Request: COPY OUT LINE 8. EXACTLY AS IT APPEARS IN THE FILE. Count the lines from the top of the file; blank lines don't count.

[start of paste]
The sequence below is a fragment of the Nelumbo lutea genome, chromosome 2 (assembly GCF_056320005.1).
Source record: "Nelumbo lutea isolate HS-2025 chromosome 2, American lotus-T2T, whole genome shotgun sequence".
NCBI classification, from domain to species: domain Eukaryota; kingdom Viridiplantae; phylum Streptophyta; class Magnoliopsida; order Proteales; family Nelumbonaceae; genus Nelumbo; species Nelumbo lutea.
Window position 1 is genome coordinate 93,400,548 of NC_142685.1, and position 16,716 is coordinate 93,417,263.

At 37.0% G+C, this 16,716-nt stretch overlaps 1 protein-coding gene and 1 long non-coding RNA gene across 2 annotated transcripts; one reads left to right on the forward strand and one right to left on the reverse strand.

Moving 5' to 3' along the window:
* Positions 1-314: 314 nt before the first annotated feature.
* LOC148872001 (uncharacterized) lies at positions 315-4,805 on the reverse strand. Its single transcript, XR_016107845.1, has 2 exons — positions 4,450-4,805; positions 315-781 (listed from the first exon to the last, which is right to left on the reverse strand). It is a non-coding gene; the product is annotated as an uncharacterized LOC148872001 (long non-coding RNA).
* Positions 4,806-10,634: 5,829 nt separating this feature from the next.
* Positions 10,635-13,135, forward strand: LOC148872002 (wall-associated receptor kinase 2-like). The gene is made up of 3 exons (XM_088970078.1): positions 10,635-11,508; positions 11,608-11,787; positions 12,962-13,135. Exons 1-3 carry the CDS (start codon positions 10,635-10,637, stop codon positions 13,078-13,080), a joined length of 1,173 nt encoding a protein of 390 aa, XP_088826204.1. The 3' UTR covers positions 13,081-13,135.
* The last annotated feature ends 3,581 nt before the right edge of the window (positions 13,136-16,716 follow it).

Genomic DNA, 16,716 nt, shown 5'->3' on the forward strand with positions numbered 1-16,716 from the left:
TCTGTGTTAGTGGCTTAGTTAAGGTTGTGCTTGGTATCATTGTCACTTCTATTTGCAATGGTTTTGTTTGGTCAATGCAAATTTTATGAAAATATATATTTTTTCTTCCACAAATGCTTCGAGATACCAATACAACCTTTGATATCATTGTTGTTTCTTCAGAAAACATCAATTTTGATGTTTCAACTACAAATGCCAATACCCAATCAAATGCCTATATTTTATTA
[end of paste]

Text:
* LOC148872001 (uncharacterized) lies at positions 315-4,805 on the reverse strand. Its single transcript, XR_016107845.1, has 2 exons — positions 4,450-4,805; positions 315-781 (listed from the first exon to the last, which is right to left on the reverse strand). It is a non-coding gene; the product is annotated as an uncharacterized LOC148872001 (long non-coding RNA).